Most employers are now cognisant that employees are entitled to rest breaks and meal breaks during the employee’s working hours. What may not be so clear are the employer’s obligations to inform an employee of their break entitlements and to ensure that those breaks are taken. A recent Authority case, Duffy v Kindercare Learning Centres Limited, highlighted this very point and is a timely reminder for all.
Statutory Break Entitlements
To recap, the Employment Relations Act 2000 (“Act”) creates statutory entitlements to rest breaks and meal breaks. An employee is entitled to, and the employer must provide, rest and meal breaks in accordance with the Act. The employee’s entitlements are as follows:
- Where the employee works for 2-4 hours, a 10 minute paid rest break;
- Where the employee works for 4-6 hours, a 10 minute paid rest break and a 30 minute unpaid meal break;
- Where the employee works 6-8 hours, two 10 minute paid rest breaks and one 30 minute unpaid meal break; and
- Where the employee works for more than 8 hours, breaks up until the 8th hour and then additional break entitlements as if a new work period have commenced at the end of the 8th hour.
An employer and employee can also agree to enhanced or additional entitlements to rest and meal breaks.
Ms Duffy claimed that she was unjustifiably disadvantaged in her employment by Kindercare as she claimed her employer failed to provide rest and meal breaks. Ms Duffy advanced the argument that she was unaware of her statutory right to breaks as she was a recent immigrant to New Zealand. Ms Duffy’s employment agreement only advised her of a half hour unpaid lunch break on her working days.
The employer, Kindercare, agreed that Ms Duffy was entitled to rest and meal breaks and that no employee had ever been told that they could not take a break. It was noted that employees are not instructed to take breaks but are free to take breaks if they choose to do so.
The Authority stated that the law is clear: “An employer must provide breaks. The word must implies compulsion. To provide is to supply or furnish something. Here the duty to provide falls upon the employer”. In a further direction to all employers, the Authority stated that “the employer must be proactive to ensure that which it is required to do is done”.
The Authority found that an employer must ensure the provision of breaks – Kindercare had not done so. Kindercare was therefore in breach of the duty imposed by the Act and, as a result, Ms Duffy had been deprived of a benefit. Ms Duffy had therefore been disadvantaged and had a personal grievance as claimed.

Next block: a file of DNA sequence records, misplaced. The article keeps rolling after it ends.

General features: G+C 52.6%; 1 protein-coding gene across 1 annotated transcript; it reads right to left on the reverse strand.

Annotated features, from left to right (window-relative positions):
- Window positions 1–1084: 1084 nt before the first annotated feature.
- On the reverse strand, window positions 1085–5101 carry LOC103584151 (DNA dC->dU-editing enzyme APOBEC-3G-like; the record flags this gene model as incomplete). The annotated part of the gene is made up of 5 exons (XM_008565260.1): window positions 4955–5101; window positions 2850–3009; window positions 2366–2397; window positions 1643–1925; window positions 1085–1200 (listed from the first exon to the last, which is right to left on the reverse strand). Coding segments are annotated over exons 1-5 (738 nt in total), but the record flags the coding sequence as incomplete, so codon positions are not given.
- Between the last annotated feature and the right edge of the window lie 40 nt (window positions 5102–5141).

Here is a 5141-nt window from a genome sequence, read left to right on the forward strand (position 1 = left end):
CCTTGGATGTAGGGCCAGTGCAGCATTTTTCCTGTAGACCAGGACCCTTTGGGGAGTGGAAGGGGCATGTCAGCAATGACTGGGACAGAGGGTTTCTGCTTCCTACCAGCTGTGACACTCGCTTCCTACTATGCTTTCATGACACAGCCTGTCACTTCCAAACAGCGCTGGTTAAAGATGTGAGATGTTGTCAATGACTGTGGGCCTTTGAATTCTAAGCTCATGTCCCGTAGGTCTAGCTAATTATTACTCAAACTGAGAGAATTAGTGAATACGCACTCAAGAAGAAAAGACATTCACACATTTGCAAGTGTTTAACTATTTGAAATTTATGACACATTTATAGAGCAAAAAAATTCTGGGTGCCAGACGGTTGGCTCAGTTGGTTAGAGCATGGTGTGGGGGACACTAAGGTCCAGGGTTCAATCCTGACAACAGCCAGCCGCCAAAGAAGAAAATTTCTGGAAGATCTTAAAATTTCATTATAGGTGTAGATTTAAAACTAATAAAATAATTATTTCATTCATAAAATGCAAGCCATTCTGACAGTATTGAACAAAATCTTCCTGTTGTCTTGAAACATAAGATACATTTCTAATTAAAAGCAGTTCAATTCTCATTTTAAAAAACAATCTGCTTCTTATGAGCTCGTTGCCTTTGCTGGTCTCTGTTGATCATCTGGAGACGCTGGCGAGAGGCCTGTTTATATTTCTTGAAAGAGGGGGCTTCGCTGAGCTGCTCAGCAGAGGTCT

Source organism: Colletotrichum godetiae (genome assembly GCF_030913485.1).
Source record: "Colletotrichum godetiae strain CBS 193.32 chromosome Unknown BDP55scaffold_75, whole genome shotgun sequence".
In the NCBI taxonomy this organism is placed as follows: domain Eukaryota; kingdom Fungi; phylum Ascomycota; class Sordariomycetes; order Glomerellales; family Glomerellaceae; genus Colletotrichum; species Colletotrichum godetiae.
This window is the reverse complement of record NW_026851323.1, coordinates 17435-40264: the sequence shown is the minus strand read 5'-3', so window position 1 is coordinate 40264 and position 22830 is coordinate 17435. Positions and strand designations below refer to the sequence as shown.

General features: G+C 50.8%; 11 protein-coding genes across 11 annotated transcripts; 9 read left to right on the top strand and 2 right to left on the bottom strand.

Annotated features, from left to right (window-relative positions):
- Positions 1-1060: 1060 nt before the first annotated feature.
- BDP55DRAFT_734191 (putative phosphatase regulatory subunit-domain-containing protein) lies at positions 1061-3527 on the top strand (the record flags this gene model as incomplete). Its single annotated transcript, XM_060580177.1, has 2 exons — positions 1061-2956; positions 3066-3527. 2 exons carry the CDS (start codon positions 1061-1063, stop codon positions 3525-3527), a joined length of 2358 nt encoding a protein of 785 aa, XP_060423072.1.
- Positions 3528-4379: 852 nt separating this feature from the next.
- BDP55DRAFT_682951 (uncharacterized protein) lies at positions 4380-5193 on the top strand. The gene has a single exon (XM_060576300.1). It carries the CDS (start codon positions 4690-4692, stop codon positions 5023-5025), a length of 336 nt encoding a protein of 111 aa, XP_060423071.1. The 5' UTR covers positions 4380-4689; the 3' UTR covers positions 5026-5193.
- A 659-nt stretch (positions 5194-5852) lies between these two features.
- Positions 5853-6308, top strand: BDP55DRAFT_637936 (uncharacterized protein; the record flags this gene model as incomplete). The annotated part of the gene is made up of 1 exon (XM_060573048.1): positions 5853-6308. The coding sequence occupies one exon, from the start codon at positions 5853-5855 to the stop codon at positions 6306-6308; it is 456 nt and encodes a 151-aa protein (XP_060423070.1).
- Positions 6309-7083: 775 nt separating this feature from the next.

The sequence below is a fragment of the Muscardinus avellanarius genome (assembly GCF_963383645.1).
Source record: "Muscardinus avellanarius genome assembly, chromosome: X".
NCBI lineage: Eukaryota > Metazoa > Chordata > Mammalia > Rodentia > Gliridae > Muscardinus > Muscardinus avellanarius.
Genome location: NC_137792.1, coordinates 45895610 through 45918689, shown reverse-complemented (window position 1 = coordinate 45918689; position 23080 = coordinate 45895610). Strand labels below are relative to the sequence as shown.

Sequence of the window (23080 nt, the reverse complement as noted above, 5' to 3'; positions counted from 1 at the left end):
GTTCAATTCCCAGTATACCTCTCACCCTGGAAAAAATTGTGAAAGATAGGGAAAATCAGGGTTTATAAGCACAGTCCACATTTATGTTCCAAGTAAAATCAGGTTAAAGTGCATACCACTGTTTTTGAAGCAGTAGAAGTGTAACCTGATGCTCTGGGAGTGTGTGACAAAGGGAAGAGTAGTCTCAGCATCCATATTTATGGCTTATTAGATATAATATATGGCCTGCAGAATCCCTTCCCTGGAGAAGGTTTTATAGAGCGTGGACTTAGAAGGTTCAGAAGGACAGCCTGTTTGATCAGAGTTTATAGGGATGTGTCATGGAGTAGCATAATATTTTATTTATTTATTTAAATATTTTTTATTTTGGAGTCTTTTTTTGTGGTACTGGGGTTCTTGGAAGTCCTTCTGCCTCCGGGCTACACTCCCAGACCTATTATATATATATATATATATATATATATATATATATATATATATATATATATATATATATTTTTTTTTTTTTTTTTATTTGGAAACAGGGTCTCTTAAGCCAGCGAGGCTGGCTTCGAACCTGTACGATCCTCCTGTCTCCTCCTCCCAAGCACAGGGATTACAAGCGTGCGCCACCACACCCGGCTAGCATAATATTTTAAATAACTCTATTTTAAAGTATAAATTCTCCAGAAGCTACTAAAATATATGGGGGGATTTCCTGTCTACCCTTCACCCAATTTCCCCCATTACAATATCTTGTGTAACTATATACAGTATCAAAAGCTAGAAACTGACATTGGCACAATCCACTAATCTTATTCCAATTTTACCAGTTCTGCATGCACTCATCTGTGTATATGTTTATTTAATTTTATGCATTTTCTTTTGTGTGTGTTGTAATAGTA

When the Authority turned to remedies in Duffy, it was hamstrung. The usual way to address a breach of the rest and meal break legislation would be through compliance or penalty actions (up to $20,000 in the case of a company or other corporations) but neither were sought or addressed by Ms Duffy. Further, Ms Duffy had already been paid for the rest breaks she had not taken.
Ms Duffy was therefore awarded compensation for the hurt and humiliation she had suffered. Since Ms Duffy provided sparse evidence of her hurt and humiliation, the nominal amount of $750 was awarded.
In our view
Simply put, employees are entitled to rest and meal breaks and employers are required to make employees aware of the statutory entitlements and to make sure provisions are made so that breaks can be, and are, taken. The Authority’s determination makes it clear that an employer cannot simply sit back and do nothing – it must take steps to comply with its statutory obligation to provide breaks.
We recommend that break entitlements are recorded in an employee’s employment agreement or detailed in a company policy. Thought should also be given to the timing of breaks: whether all employees should take their breaks at the same time, on a rotational roster, or as and when business demands dictate.
However, we note that the rest and meal break provision in the Act are set to change, likely in early 2014. This change will enable employers to impose restrictions on rest and meal breaks if reasonable and necessary or where the restrictions are reasonable and agreed between employer and employee. The change will also enable an employer to provide reasonable “compensatory measures” if meal breaks cannot be provided.
Until that time, the Authority’s determination spells out that employers have obligations they must uphold – or face the consequences.